15. My criticism of the predictive validity of the data from Los Angeles stands. Offer better data, additional data, or logically-sound contradictory hypotheses. Please remember, I am not arguing that bus and rail are perfectly interchangeable. I think that rail is qualitatively superior to buses. The issue in question is the degree to which it is superior relative to its cost effectiveness, and not just along any single corridor but as a part of a larger system and given the finite budget of a transit agency. All of Los Angeles became a lot more expensive in a fairly short period of time. This was a consequence of geographic and political constraints that affected their entire region simultaneously. (If you drove as far north from downtown LA as Beltway 8 is from downtown Houston, you'd hit mountains; drive as far west as Beltway 8, you hit the ocean; drive as far south as Pearland, more ocean; drive as far southeast as Galveston, you hit a huge military base; drive as far east as Baytown and you're in the next mountain valley, Riverside. And in between these points, LA has mountains.) By contrast, Houston's built-up area is essentially the same size of LA's except that it only houses about one third the number of people. And it keeps growing outward. The fraction of it that is densifying or that is becoming particularly expensive is very small. Since we have room to grow whereas LA does not, it wouldn't surprise me if it were another century before transit can be as effective as it is in LA. By that time (and hopefully sooner), transit as we know it today will probably be irrelevant, technologically obsolete. I'll bet that we will have pulled up the rails yet again.
  16. I would expect that an increase in traffic congestion would accompany an increase in density and that there should be an accelerating rate of increase of transit use. Although I know the structure of the formula and the data seems to fit within it, I do not know the coefficients that would provide for an accurate or precise adjustment for density. I welcome any suggestions you may have. Come again? I'm not sure whether its your logic, your grammar, or poor reading comprehension on my part, but I didn't understand that.
  17. Other factors to consider regarding the predictive validity of this study, especially since we're looking at 10- to 20-year intervals of time: - Has there been population and employment growth (i.e. daytime population) along these corridors? Is densification an endogenous or exogenous variable with respect to fixed-guideway rail transit? - Did demographic profile of the neighborhoods change; for instance, did the proportion of the population that are adults of a working age increase? And again, endogenous or exogenous? - What happened to ticket prices as compared to the costs of operating automobiles over this period of time? (Please note, I'm sure that transit agency costs went up, too, but ridership decisions are made on the basis of the costs experienced by the end consumer, not a government agency.) - Differences between California and other places are not adjusted for, in particular relating to culture, costs of living, and the effect of state law. Nor are changes to these factors being accounted for internal to California. - Opportunity cost is unaccounted for. Transit routes do not exist in a vacuum, but rather as segments within a system that encompasses multiple modes, including other forms of transportation that are not administered by the same agency. As a rule of thumb for whether transit has been effective, you might as whether the percent of commuters using single-occupant automobiles been reduced at all. In the case of the Los Angeles MSA, the 1990 figure was 72%, the 2000 figure was 72%, and the 2010 figure was 73.5%.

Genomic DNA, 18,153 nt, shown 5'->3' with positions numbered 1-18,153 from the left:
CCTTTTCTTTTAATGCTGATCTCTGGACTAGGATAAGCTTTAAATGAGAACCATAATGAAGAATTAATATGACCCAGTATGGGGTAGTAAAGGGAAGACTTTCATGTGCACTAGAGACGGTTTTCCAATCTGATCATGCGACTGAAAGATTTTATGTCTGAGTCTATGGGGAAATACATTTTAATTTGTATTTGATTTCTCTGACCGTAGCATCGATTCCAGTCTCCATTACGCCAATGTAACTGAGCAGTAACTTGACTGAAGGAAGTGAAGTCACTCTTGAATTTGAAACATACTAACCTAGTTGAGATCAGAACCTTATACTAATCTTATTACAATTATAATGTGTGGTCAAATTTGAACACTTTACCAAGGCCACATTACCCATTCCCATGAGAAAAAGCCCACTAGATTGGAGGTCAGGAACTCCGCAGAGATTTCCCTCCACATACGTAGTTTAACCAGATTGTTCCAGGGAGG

18. Then perhaps the suburbs should say goodbye. That is what this is about. It is a compromise of political necessity in order to preserve a system of municipal appointees and cronyism. Personally, though, I'm with you. I will be voting NO on general mobility payments. I want a political battle. I want to radically alter METRO's charter (with legislators from Lubbock giving their input). I want that organization torn apart and rebuilt, and I'm glad to have you on my side...even though you can't vote because you live in Boston.
  19. No, we already have one and it sucks. I prefer regional control and leadership that is directly accountable to voters.
  20. The state legislature will absolutely positively not give a damn unless elected legislators from within the METRO service area bring up the issue. Then, on account of that METRO is a state-chartered entity involving so many distinct political jurisdictions of asymmetric importance, it is becomes legitimate fodder for the entire state to weigh in on.
  21. As stated previously, I may as well compare to Lake Jackson. There would be no predictive validity to anything in particular that was being studied.
  22. It's the highest grossing 'off-Broadway' play ever devised.
  23. "Nobody goes there anymore, it's too crowded." ^ Yeah, that makes a ton of sense.